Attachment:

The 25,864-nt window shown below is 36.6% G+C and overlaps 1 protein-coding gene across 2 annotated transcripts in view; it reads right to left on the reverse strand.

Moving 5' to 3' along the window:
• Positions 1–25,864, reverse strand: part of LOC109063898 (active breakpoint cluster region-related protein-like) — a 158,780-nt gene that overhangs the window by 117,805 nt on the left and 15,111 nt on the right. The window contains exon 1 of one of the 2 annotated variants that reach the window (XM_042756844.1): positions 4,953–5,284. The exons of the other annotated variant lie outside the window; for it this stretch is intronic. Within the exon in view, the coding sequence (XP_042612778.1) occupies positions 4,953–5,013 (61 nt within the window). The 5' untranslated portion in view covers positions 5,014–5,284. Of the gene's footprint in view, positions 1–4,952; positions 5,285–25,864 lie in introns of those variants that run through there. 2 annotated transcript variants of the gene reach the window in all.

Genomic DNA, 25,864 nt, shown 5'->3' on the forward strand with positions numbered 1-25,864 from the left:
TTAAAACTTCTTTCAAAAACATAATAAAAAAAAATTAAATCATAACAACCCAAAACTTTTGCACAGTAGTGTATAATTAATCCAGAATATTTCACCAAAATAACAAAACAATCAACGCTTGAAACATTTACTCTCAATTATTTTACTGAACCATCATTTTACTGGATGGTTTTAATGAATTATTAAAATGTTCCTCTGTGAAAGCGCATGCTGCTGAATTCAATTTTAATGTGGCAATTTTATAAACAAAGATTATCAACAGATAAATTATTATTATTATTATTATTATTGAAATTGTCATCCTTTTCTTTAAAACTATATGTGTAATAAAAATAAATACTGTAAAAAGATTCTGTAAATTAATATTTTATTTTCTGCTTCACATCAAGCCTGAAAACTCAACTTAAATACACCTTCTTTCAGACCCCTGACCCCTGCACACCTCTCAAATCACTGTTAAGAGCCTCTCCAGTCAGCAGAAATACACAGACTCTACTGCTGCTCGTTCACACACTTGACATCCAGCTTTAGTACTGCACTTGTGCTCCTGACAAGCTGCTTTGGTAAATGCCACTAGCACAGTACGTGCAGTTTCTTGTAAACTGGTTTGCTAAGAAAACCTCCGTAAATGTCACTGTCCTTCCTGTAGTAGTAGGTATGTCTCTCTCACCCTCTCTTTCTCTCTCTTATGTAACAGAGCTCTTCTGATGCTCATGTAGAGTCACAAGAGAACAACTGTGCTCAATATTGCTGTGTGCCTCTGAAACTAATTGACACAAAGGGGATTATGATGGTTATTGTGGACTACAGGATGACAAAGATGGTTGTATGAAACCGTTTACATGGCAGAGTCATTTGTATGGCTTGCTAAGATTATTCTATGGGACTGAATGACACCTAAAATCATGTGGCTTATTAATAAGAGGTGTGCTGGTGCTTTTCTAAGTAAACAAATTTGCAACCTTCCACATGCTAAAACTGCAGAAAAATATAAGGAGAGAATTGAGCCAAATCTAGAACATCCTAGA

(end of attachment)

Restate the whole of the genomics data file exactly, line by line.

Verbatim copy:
The 25,864-nt window shown below is 36.6% G+C and overlaps 1 protein-coding gene across 2 annotated transcripts in view; it reads right to left on the reverse strand.

Moving 5' to 3' along the window:
• Positions 1–25,864, reverse strand: part of LOC109063898 (active breakpoint cluster region-related protein-like) — a 158,780-nt gene that overhangs the window by 117,805 nt on the left and 15,111 nt on the right. The window contains exon 1 of one of the 2 annotated variants that reach the window (XM_042756844.1): positions 4,953–5,284. The exons of the other annotated variant lie outside the window; for it this stretch is intronic. Within the exon in view, the coding sequence (XP_042612778.1) occupies positions 4,953–5,013 (61 nt within the window). The 5' untranslated portion in view covers positions 5,014–5,284. Of the gene's footprint in view, positions 1–4,952; positions 5,285–25,864 lie in introns of those variants that run through there. 2 annotated transcript variants of the gene reach the window in all.

Genomic DNA, 25,864 nt, shown 5'->3' on the forward strand with positions numbered 1-25,864 from the left:
TTAAAACTTCTTTCAAAAACATAATAAAAAAAAATTAAATCATAACAACCCAAAACTTTTGCACAGTAGTGTATAATTAATCCAGAATATTTCACCAAAATAACAAAACAATCAACGCTTGAAACATTTACTCTCAATTATTTTACTGAACCATCATTTTACTGGATGGTTTTAATGAATTATTAAAATGTTCCTCTGTGAAAGCGCATGCTGCTGAATTCAATTTTAATGTGGCAATTTTATAAACAAAGATTATCAACAGATAAATTATTATTATTATTATTATTATTGAAATTGTCATCCTTTTCTTTAAAACTATATGTGTAATAAAAATAAATACTGTAAAAAGATTCTGTAAATTAATATTTTATTTTCTGCTTCACATCAAGCCTGAAAACTCAACTTAAATACACCTTCTTTCAGACCCCTGACCCCTGCACACCTCTCAAATCACTGTTAAGAGCCTCTCCAGTCAGCAGAAATACACAGACTCTACTGCTGCTCGTTCACACACTTGACATCCAGCTTTAGTACTGCACTTGTGCTCCTGACAAGCTGCTTTGGTAAATGCCACTAGCACAGTACGTGCAGTTTCTTGTAAACTGGTTTGCTAAGAAAACCTCCGTAAATGTCACTGTCCTTCCTGTAGTAGTAGGTATGTCTCTCTCACCCTCTCTTTCTCTCTCTTATGTAACAGAGCTCTTCTGATGCTCATGTAGAGTCACAAGAGAACAACTGTGCTCAATATTGCTGTGTGCCTCTGAAACTAATTGACACAAAGGGGATTATGATGGTTATTGTGGACTACAGGATGACAAAGATGGTTGTATGAAACCGTTTACATGGCAGAGTCATTTGTATGGCTTGCTAAGATTATTCTATGGGACTGAATGACACCTAAAATCATGTGGCTTATTAATAAGAGGTGTGCTGGTGCTTTTCTAAGTAAACAAATTTGCAACCTTCCACATGCTAAAACTGCAGAAAAATATAAGGAGAGAATTGAGCCAAATCTAGAACATCCTAGA